All right, I admit it. I sold out. Last Wednesday night, I went on “The Colbert Report,” and I can't quite shake the feeling that I made a pact with the devil.
But did I?
I published a book four months ago, and everyone knows a sit-down with Stephen Colbert gives book sales a healthy bump.
So when a "Report" producer called last month to invite me to the show, I said what any author eager to sell more books would say: "Heck, yes!"
Then invitee remorse set in.
For one thing, I am perhaps the only person in my age group who doesn't watch the show -- I'd just heard about it. Colbert plays passionately ignorant television pundit "Colbert," brilliantly sending up the talking-head industry. For another, unlike most writers I know, I never nurtured an appreciation for satire. I like to think of myself as an earnest person. Sure, I make fun of issues, viewpoints and people, but I generally don't do it in public, and I certainly would never expect my targets to sit and laugh with me, a la Colbert.
The idea of subjecting myself and my book to ridicule -- no matter how hip -- in order to sell more copies somehow struck me as counterproductive. I mean, wait a second, didn't I want my book to be taken seriously?
My friend, essayist Debra Dickerson, who's been on the show more than once, told me to pipe down and count my blessings.
"You'll be great," she wrote in an e-mail. "You're the perfect cocktail-party guest. But whatever you do, don't go in trying to be funny."
That's the same message that the producer would later beat into my head as she explained the dynamics of what sounded like verbal hand-to-hand combat. When it came to funny, my host could run circles around me. Don't get me wrong, she was kind and supportive, but the more she explained the show, the more terrified I became. She'd say things like, "Stephen's character will go after you. But be natural." Huh?
"Remember, the show airs at 11:30 at night," she continued, "and people are in bed in their pajamas not thinking about what you're going to talk about. You have to be vivid and explicit." Which made me wonder: Had I not been vivid and explicit when she asked me all those questions about my book?
What really rattled me, though, were the backhanded congratulations I got, particularly from my younger friends and colleagues, who evidently didn't think I was cool enough to be on the show.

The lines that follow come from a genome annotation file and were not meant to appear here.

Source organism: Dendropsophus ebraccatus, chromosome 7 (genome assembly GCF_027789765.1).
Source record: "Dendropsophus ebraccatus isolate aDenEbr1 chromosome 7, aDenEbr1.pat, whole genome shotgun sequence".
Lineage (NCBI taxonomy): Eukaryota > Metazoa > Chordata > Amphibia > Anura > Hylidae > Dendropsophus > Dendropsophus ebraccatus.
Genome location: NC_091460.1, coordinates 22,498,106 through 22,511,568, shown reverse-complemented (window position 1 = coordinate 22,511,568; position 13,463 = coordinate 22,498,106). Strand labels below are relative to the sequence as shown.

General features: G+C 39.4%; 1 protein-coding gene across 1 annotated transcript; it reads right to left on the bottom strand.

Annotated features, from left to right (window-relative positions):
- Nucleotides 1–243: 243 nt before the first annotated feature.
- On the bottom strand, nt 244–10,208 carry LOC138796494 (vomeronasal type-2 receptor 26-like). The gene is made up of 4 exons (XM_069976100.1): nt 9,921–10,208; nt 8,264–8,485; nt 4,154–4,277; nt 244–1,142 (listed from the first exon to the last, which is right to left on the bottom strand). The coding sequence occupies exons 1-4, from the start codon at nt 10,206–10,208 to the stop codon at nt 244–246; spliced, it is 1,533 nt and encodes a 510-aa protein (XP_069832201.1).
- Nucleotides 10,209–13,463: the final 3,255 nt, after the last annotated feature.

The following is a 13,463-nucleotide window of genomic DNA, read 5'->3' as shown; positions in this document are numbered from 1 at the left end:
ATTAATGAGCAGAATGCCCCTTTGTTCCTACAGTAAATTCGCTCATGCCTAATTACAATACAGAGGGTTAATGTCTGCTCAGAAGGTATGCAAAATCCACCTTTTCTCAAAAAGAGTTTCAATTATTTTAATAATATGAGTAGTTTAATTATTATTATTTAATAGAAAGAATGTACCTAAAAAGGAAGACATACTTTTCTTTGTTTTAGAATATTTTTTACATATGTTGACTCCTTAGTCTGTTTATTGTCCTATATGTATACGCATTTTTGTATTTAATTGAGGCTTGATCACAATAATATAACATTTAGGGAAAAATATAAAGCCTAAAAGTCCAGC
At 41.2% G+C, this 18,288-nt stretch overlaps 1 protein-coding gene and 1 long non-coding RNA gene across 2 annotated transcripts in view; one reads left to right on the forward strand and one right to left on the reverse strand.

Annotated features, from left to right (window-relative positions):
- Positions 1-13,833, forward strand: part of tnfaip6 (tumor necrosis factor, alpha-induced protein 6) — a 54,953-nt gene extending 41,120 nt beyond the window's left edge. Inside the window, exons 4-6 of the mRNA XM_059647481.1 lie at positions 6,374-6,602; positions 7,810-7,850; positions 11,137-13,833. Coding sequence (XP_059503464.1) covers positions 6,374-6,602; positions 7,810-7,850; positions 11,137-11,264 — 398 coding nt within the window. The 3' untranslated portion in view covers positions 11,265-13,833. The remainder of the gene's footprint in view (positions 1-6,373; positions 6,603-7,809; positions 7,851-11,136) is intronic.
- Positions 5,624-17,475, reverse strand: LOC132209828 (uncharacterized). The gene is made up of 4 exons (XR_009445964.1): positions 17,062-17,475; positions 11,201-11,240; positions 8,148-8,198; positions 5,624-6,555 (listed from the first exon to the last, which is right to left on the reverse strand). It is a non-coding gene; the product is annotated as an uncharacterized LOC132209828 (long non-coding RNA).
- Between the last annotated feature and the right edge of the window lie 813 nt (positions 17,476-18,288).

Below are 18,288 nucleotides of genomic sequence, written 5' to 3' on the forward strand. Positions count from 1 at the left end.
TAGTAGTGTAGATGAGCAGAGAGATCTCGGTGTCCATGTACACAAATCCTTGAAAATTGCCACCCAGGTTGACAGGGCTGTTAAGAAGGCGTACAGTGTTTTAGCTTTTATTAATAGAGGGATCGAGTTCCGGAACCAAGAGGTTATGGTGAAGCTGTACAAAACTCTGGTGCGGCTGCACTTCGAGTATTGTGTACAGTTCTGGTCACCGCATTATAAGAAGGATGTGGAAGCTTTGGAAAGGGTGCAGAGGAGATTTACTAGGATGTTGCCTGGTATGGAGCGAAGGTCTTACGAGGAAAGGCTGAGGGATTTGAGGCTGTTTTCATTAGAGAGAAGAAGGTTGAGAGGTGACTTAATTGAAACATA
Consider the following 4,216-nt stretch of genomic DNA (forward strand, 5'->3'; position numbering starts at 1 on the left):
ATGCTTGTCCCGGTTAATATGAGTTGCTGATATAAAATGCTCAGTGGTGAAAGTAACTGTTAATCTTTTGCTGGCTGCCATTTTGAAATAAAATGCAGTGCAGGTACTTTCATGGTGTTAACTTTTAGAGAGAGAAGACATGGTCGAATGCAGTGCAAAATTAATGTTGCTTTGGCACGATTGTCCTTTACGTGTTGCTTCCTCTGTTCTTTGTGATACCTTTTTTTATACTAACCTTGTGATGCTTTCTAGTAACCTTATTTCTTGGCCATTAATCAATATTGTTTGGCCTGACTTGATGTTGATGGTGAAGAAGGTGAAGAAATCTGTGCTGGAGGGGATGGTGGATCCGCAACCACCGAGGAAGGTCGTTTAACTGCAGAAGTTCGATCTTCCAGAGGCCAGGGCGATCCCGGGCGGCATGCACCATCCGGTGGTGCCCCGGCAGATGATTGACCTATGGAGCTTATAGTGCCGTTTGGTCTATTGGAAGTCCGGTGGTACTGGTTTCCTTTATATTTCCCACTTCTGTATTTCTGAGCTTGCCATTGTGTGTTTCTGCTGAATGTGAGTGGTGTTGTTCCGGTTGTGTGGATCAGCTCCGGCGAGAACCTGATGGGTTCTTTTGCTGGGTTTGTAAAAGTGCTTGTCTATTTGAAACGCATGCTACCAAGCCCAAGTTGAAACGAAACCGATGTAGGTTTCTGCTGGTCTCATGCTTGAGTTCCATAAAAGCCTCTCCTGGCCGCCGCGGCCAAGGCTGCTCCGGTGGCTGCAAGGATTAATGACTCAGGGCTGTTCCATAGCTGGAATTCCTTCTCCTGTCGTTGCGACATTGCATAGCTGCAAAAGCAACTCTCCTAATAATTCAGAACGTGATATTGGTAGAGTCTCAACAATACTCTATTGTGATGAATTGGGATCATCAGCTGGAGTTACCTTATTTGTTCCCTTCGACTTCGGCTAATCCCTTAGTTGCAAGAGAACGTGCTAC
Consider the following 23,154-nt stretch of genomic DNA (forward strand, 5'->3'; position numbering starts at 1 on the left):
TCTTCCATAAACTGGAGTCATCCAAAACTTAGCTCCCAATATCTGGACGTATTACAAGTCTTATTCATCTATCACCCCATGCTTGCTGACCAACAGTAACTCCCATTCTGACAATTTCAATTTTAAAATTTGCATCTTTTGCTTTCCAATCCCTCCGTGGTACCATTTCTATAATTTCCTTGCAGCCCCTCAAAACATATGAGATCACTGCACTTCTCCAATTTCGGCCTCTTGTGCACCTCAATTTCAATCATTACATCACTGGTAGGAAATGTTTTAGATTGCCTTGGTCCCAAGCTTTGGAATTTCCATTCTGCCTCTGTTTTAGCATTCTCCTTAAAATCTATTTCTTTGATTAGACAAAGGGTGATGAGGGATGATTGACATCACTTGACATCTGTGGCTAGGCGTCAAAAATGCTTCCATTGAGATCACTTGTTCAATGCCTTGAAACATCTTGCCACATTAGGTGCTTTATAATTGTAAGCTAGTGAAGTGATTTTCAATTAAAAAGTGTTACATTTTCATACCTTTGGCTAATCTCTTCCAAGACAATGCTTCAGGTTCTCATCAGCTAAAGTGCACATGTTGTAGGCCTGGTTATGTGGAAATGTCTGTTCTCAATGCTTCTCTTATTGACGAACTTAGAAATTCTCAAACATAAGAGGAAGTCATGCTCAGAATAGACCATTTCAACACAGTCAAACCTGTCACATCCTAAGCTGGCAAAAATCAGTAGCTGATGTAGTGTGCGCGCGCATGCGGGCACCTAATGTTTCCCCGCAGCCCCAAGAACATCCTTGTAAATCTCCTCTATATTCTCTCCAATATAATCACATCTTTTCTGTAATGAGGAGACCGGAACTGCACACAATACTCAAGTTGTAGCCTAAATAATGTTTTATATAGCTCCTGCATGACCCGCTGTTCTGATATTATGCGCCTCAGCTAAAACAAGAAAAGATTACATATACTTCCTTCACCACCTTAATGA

"Wow, that's great!" said one world-weary 25-year-old. "But you're not funny."
"Fantastic! You realize what he's going to do to you, right?" another asked.
And the more nervous I got, the more people I told. And every fan of the show seemed to have some pointers to share.
The best advice came on my flight to New York, from a young woman sitting next to me who tends bar in an Irish pub in Long Island.
"No matter what he says, just keep moving forward and explain the premise of your book. He'll distract you and make you laugh, but you've got to get back on track."
So there it was. It wasn't really combat; it was more like that old video game in which you drove a car upstream against oncoming traffic. I just needed to dodge whatever came at me and try my best to press ahead.
Still, the hours leading up to the taping were pretty excruciating. In the green room before the show, Colbert the comedian (not Colbert the character) welcomed me to the show. He was polite, even cordial, and he agreed to autograph an 8-by-10 glossy for a colleague's 5-month-old daughter.
I blurted out one question: How long did he intend on playing the Colbert character? To which he replied, "Why, what have you heard?"
Then Julia, the show's 25-year-old senior researcher, sat down to tell me the angle Colbert's character would take on me. I got a preview of some of the questions and jokes. Someone, it was clear, had at least grasped the book's themes. I started to breathe a little easier.
It turns out that despite the laughter, including my own, I got to make plenty of serious points during the five-minute interview, maybe as many as get through to my audiences when I give a lecture. The difference, of course, is that a very funny guy across the table made whatever I was saying more palatable to an audience that might never show up at the Chicago Council on Global Affairs.
My friend Debra says it's all good. "The Colbert Report" adds sugar to our servings of broccoli.
"It's really a sneak attack," she said. "These comedians help us reach so many people who otherwise would never have stopped to consider our work. You didn't sell out, because you didn't change your message. You just went to where the people are."